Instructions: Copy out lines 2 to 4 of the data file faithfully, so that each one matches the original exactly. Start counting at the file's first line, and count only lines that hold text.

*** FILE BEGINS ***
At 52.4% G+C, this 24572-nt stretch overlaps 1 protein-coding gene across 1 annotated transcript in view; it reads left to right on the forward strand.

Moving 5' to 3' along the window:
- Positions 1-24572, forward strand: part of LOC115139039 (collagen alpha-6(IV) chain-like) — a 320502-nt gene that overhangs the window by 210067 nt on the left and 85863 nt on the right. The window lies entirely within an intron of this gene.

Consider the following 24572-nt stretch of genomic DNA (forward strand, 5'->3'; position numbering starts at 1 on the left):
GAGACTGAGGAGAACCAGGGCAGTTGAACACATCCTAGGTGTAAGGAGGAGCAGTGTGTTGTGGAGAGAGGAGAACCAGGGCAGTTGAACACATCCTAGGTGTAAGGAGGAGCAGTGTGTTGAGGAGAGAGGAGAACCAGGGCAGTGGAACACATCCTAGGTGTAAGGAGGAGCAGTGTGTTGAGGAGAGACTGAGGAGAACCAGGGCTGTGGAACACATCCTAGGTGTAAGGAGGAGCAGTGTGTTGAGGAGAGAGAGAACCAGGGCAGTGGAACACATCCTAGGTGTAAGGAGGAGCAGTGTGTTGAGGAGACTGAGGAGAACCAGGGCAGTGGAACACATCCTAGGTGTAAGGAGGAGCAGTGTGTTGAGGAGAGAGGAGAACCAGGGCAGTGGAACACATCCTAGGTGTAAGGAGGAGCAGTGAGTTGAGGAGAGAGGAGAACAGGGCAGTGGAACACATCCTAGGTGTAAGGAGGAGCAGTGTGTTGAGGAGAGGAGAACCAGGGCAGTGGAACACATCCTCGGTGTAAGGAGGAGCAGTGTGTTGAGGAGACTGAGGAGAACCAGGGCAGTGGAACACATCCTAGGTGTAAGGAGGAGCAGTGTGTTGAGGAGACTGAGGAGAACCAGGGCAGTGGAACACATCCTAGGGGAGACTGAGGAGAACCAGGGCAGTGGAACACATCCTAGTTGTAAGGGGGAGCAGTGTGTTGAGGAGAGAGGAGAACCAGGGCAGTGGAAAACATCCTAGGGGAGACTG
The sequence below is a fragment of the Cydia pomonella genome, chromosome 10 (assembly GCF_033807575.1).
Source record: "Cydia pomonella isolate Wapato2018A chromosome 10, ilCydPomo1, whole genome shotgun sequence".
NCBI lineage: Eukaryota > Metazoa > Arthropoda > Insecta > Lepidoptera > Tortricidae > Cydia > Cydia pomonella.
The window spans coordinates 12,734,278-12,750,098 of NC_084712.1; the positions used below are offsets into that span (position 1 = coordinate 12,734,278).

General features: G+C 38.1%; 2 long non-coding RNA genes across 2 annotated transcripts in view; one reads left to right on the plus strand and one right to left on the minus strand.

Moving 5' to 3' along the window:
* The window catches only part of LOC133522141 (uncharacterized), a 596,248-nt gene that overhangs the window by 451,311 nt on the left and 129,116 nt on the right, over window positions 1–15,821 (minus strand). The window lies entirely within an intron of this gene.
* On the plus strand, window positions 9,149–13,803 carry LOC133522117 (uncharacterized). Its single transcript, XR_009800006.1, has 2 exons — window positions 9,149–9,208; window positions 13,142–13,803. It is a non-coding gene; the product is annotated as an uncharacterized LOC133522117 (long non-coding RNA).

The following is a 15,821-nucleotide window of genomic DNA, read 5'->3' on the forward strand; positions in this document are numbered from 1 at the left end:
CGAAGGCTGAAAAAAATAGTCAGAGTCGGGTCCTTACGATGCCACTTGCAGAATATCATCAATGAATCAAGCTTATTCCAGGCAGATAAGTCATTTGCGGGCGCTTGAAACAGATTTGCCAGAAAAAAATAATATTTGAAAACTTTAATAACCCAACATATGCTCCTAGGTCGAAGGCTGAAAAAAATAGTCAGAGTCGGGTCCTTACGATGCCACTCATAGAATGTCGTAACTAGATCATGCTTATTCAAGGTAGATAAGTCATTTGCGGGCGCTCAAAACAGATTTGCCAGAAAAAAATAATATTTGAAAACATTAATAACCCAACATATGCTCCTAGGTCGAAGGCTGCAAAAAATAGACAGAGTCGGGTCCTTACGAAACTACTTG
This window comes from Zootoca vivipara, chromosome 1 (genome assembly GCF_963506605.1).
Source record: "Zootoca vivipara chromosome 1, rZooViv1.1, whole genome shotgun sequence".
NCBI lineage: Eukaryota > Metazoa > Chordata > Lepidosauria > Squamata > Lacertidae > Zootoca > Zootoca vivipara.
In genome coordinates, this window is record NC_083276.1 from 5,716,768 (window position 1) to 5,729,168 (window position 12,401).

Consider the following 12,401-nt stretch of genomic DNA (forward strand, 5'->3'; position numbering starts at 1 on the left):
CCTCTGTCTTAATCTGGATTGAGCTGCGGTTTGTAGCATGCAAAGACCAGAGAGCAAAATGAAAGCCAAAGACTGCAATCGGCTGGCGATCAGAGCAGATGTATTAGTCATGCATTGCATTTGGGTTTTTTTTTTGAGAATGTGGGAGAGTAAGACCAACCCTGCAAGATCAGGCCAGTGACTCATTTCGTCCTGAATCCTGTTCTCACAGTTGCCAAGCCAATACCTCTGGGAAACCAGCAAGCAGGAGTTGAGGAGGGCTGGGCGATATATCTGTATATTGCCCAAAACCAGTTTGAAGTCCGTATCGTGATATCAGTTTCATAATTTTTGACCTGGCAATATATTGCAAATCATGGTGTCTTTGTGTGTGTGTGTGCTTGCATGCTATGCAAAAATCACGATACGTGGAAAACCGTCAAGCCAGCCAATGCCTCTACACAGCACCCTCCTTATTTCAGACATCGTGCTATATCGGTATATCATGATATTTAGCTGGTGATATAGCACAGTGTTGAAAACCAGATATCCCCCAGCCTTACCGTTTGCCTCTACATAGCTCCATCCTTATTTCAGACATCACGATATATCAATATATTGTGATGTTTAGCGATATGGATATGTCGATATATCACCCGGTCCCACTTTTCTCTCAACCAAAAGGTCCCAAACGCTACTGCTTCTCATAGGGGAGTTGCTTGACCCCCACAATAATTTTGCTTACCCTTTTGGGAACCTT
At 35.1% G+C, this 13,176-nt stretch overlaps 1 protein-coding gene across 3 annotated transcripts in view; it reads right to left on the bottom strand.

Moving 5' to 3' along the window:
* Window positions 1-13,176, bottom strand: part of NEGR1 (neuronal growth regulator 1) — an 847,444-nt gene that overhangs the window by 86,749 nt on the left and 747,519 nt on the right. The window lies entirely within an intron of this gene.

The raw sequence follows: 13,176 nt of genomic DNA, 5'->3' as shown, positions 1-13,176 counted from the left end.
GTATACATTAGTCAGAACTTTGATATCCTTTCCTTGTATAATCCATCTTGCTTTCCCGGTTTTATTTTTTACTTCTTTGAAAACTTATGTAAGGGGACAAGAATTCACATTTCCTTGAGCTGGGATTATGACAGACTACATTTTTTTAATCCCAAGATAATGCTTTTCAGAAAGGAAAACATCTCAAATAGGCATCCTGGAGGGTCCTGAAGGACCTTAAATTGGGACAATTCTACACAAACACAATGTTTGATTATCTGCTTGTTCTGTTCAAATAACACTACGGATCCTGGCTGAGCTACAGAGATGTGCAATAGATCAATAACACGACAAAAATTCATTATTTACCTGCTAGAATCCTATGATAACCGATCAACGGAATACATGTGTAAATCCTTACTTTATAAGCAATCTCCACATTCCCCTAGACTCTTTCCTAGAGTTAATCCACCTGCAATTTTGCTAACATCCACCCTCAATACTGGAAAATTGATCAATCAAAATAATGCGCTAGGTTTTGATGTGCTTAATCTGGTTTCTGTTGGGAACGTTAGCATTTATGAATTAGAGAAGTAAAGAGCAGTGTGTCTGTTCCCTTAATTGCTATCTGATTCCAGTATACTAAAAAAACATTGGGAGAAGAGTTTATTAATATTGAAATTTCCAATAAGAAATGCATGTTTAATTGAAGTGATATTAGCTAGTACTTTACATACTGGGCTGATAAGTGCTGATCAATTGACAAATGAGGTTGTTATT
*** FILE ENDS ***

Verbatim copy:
Moving 5' to 3' along the window:
- Positions 1-24572, forward strand: part of LOC115139039 (collagen alpha-6(IV) chain-like) — a 320502-nt gene that overhangs the window by 210067 nt on the left and 85863 nt on the right. The window lies entirely within an intron of this gene.

Consider the following 24572-nt stretch of genomic DNA (forward strand, 5'->3'; position numbering starts at 1 on the left):